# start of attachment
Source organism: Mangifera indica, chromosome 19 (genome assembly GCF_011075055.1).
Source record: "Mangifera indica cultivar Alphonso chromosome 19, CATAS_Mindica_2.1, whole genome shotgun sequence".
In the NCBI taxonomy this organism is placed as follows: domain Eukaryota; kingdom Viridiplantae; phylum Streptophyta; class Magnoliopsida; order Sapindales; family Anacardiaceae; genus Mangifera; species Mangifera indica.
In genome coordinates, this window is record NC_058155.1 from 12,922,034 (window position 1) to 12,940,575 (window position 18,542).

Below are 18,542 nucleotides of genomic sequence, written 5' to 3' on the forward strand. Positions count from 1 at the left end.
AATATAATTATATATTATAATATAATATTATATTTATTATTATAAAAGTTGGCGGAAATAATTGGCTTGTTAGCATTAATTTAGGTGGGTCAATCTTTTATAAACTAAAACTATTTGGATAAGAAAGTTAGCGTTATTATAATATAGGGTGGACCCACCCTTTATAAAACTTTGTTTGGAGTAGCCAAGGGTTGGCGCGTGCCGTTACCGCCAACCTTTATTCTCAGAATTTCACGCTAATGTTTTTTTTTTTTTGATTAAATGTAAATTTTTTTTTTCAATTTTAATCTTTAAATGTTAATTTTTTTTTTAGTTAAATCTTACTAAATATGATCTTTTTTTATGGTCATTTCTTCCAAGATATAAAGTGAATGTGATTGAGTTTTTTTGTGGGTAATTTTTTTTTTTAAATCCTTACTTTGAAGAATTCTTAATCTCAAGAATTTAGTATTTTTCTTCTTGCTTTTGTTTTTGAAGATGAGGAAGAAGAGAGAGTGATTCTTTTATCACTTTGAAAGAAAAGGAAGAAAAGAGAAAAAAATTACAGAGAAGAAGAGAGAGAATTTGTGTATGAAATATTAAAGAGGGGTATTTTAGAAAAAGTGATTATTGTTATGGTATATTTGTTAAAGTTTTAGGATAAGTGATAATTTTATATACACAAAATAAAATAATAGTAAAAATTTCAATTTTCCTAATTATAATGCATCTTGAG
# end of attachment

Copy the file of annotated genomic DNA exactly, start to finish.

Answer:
Source organism: Mangifera indica, chromosome 19 (genome assembly GCF_011075055.1).
Source record: "Mangifera indica cultivar Alphonso chromosome 19, CATAS_Mindica_2.1, whole genome shotgun sequence".
In the NCBI taxonomy this organism is placed as follows: domain Eukaryota; kingdom Viridiplantae; phylum Streptophyta; class Magnoliopsida; order Sapindales; family Anacardiaceae; genus Mangifera; species Mangifera indica.
In genome coordinates, this window is record NC_058155.1 from 12,922,034 (window position 1) to 12,940,575 (window position 18,542).

Below are 18,542 nucleotides of genomic sequence, written 5' to 3' on the forward strand. Positions count from 1 at the left end.
AATATAATTATATATTATAATATAATATTATATTTATTATTATAAAAGTTGGCGGAAATAATTGGCTTGTTAGCATTAATTTAGGTGGGTCAATCTTTTATAAACTAAAACTATTTGGATAAGAAAGTTAGCGTTATTATAATATAGGGTGGACCCACCCTTTATAAAACTTTGTTTGGAGTAGCCAAGGGTTGGCGCGTGCCGTTACCGCCAACCTTTATTCTCAGAATTTCACGCTAATGTTTTTTTTTTTTTGATTAAATGTAAATTTTTTTTTTCAATTTTAATCTTTAAATGTTAATTTTTTTTTTAGTTAAATCTTACTAAATATGATCTTTTTTTATGGTCATTTCTTCCAAGATATAAAGTGAATGTGATTGAGTTTTTTTGTGGGTAATTTTTTTTTTTAAATCCTTACTTTGAAGAATTCTTAATCTCAAGAATTTAGTATTTTTCTTCTTGCTTTTGTTTTTGAAGATGAGGAAGAAGAGAGAGTGATTCTTTTATCACTTTGAAAGAAAAGGAAGAAAAGAGAAAAAAATTACAGAGAAGAAGAGAGAGAATTTGTGTATGAAATATTAAAGAGGGGTATTTTAGAAAAAGTGATTATTGTTATGGTATATTTGTTAAAGTTTTAGGATAAGTGATAATTTTATATACACAAAATAAAATAATAGTAAAAATTTCAATTTTCCTAATTATAATGCATCTTGAG